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Conservation of Energy in Orbits

  1. Feb 23, 2013 #1
    1. The problem statement, all variables and given/known data
    1.A rocket at the surface of the Earth is launched with a speed of 2500m/s. What is the orbit that the rocket will achieve?

    2.A meteorite travelling at 3500m/s approaches Earth from outer space. With what speed will the meteorite hit the surface of Earth?

    3.Also, in general does an object on the surface of Earth always have gravitational energy? If the problem doesn't state it's initial velocity, do I assume it has no kinetic energy initially on the surface of Earth?
    2. Relevant equations
    Ek = 1/2mv^2
    Eg = -Gmm/r
    Et = -Gmm/2r
    3. The attempt at a solution
    My main question is the third question. Do objects in orbit always have Eg? Ek? Because if I can understand that, then I'll know if my answers are right or not.

    1. 1/2mv^2 - Gmm/r = -Gmm/(r+r1)
    I believe the rocket will lose all it's kinetic energy at a point (slow down) and transferring all the energy to Eg. Solving for r1, I get about 3.36e5m

    2. 1/2mv^2 - Gmm/r = 1/2mv^2 - Gmm/r1
    Well, it is at a distance of r away from the planet before it travels towards Earth so it must have Eg right? Then when it returns to Earth's surface it will have an Eg of Gmm/r1, r1 is the earth's radius to center? But if this is right how do I know what is the initial distance?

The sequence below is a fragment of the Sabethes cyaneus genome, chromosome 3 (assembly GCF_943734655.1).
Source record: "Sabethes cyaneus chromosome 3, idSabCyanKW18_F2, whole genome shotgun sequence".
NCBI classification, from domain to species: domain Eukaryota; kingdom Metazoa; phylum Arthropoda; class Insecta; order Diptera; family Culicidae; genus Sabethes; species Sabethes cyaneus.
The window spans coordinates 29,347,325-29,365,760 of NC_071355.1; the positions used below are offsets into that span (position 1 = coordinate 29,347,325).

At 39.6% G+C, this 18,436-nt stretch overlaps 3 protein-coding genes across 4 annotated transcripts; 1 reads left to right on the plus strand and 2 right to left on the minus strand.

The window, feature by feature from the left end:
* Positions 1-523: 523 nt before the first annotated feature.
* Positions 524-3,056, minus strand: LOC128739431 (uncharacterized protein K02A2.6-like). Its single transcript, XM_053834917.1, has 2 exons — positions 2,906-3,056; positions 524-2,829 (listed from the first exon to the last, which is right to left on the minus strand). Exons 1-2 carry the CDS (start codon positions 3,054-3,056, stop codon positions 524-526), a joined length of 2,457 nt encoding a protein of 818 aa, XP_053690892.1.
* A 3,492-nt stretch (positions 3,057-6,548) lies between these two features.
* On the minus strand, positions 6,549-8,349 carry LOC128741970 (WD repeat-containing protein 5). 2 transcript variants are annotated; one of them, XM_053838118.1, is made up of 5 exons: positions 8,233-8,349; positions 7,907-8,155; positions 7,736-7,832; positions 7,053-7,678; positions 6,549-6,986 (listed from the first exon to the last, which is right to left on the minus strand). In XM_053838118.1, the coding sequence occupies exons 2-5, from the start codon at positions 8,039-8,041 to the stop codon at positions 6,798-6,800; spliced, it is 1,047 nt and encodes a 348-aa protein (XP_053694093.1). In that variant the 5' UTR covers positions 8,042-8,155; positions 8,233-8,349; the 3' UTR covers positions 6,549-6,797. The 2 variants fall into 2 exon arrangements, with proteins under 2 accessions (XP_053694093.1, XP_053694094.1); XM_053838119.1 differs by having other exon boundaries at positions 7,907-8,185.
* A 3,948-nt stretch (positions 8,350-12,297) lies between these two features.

2. jcsd
  3. Feb 23, 2013 #2

    BruceW

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    For the first question, the rocket cannot be in orbit with zero kinetic energy. It is not obvious what they mean by "what orbit will it achieve" because the rocket might have one of many possible elliptical orbits. So I am guessing they want you to calculate the circular orbit which the rocket would achieve.

    For the second question, it says outer space. So this means the rocket would be very far from the earth. Since they don't give the initial distance, what do you think that you are meant to assume for the initial potential energy?
     
  4. Feb 23, 2013 #3
    I believe they are asking me how far (max altitude) it will go away from earth's center for the first question, which in that case I assume it will fall back down.

    And thanks. I understand what they mean now for the second question.
     
  5. Feb 23, 2013 #4

    BruceW

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    hmm. for the first question, I think it is unlikely that they want to know the max altitude, because they have used the word 'orbit'... Maybe they meant for you to classify the motion, i.e. is it elliptic, parabolic or hyperbolic (which one of the three 'types'). Or I still think that they most likely meant what is the circular orbit which it can take.

    Edit: uh, now I realise the classification of elliptic, parabolic or hyperbolic is essentially the same as the question of max altitude, since they don't tell us the angular momentum of the rocket, we could only assume it to be zero.
     
  6. Feb 23, 2013 #5
    If we hypothetically assume it was asking for max altitude, would Ek final be zero then like in my solution?
     
  7. Feb 23, 2013 #6